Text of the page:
The top Democrat in the Illinois Senate is once again talking about a plan
that could save the state $3 billion a year: Have local schools pay for
their own pensions.
SUGGESTION: Cullerton's suggestion is not just a helpful hint.
"For some reason, the state is the 'employer' for the employer contribution
for suburban and downstate school teachers," Illinois Senate President John Cullerton said Thursday.
"There's $3 billion that goes to pay for downstate and suburban teachers'
pensions. Chicago gets $10 million."
Cullerton is suggesting local schools pay for their own pensions.
Illinois has long talked about a cost shift, but a new move this year to
also change Illinois' school funding formula could mean this is the year for
"(Republicans) say, 'We got to change the school aid formula, and correct
that first'," Cullerton added. "Fine, we want to do both."
Cullerton's former chief of staff, now state Sen. Andy Manar, D-Bunker Hill,
has a plan to lump Illinois' $6 billion for public schools into one pile and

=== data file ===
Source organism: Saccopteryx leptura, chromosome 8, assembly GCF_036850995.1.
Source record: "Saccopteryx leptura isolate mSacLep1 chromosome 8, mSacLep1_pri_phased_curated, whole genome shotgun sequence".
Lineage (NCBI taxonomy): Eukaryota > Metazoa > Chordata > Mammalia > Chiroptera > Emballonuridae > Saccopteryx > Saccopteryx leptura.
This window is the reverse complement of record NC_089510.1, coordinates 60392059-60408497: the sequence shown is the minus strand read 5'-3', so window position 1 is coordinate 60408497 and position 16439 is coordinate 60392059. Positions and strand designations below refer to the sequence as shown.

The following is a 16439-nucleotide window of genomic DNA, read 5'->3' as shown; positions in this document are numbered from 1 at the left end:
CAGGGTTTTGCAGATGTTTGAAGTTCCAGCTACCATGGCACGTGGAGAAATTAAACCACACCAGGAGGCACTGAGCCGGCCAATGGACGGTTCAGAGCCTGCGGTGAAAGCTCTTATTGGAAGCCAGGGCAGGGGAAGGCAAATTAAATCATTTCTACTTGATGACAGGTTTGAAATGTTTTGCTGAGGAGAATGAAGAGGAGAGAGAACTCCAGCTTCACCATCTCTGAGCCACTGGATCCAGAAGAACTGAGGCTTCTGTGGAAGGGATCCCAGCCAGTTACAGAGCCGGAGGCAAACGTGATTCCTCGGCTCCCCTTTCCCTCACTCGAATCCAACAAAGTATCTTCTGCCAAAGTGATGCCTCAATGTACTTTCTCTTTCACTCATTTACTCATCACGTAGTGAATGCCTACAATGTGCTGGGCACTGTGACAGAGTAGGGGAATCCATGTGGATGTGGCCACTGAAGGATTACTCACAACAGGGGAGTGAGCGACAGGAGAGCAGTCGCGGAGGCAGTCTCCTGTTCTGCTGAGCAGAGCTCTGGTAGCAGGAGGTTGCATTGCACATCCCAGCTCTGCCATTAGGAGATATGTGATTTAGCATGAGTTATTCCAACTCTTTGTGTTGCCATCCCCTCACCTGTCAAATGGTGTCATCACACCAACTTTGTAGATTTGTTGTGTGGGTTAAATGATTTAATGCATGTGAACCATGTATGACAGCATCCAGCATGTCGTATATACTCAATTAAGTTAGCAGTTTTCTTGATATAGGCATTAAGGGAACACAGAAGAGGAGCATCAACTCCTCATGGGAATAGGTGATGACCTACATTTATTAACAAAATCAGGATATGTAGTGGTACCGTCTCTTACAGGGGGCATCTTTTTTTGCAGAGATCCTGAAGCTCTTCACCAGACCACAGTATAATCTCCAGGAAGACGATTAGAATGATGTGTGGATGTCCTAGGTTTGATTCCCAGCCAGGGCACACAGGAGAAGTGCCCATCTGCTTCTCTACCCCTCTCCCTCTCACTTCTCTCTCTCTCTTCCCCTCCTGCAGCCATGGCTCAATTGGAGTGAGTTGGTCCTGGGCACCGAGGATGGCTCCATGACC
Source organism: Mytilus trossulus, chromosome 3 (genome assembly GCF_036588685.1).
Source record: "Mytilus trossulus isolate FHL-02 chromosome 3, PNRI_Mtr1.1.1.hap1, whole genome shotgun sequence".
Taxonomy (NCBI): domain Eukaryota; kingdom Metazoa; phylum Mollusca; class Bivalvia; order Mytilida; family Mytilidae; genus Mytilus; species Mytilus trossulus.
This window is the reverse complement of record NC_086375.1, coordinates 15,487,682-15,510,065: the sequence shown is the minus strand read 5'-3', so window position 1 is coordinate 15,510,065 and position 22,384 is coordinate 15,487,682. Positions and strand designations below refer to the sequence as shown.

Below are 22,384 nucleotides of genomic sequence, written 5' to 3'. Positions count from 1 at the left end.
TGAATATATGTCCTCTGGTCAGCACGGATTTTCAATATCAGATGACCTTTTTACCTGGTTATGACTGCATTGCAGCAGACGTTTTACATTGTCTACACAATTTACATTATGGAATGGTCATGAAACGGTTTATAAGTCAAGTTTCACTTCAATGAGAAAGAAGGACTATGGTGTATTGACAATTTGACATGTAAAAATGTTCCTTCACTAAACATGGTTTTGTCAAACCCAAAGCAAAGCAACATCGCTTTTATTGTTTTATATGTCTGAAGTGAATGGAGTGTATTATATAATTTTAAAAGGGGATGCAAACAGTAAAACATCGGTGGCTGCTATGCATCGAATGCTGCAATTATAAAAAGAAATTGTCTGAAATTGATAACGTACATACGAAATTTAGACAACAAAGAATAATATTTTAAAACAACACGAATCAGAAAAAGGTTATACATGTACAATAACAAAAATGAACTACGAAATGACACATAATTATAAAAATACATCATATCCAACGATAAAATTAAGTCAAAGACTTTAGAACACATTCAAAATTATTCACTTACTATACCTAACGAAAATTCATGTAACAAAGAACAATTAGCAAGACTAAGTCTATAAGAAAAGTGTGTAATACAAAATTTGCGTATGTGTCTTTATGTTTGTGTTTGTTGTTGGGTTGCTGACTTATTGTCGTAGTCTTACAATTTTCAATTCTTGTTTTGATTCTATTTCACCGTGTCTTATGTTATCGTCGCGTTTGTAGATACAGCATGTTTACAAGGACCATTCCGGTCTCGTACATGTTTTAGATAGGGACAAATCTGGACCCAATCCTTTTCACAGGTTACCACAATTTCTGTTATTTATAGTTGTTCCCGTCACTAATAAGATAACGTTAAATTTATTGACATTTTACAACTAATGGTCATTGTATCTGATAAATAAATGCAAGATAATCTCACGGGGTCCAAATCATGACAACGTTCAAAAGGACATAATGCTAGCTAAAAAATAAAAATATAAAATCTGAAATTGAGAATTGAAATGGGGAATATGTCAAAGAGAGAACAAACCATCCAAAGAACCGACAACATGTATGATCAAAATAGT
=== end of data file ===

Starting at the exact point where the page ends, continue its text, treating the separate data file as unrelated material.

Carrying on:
send it out based on need.
Cullerton didn't say when he expects the new school funding plan to come up
for a vote. Lawmakers have until the end of May to approve legislation this
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Ben Schwarm, deputy executive director of the Illinois
Association of School Boards, said local schools have heard the
suggestion of a pension cost shift before.
"As we go down the road, some form of a cost shift might be
discussed, and a school district might have to look at that," but Schwarm said he's not sure this year is the year.
Schwarm notes a new report card from the Illinois State Board of
Education shows more schools than ever are in financial distress.
The report card said one third of Illinois students are enrolled in
a district in financial trouble.
"I can't think of a worse time to bring up a cost shift to local
schools," Schwarm said.
He said if lawmakers want local schools to pay for local teachers'
pensions, the state will also have to let schools decide on what
those pensions will look like.
"If they would turn the entire thing over to the school district,
and you could do the pension program you want," Schwarm said that
might help schools absorb the $3 billion cost of teacher pensions.
"You could do a 401(k) if you want. You could do whatever benefit
selection you want."
Currently the state sets pensions benefits, and lawmakers have
refused to push for a 401(k) style retirement system despite an
almost $200 million pension shortfall.
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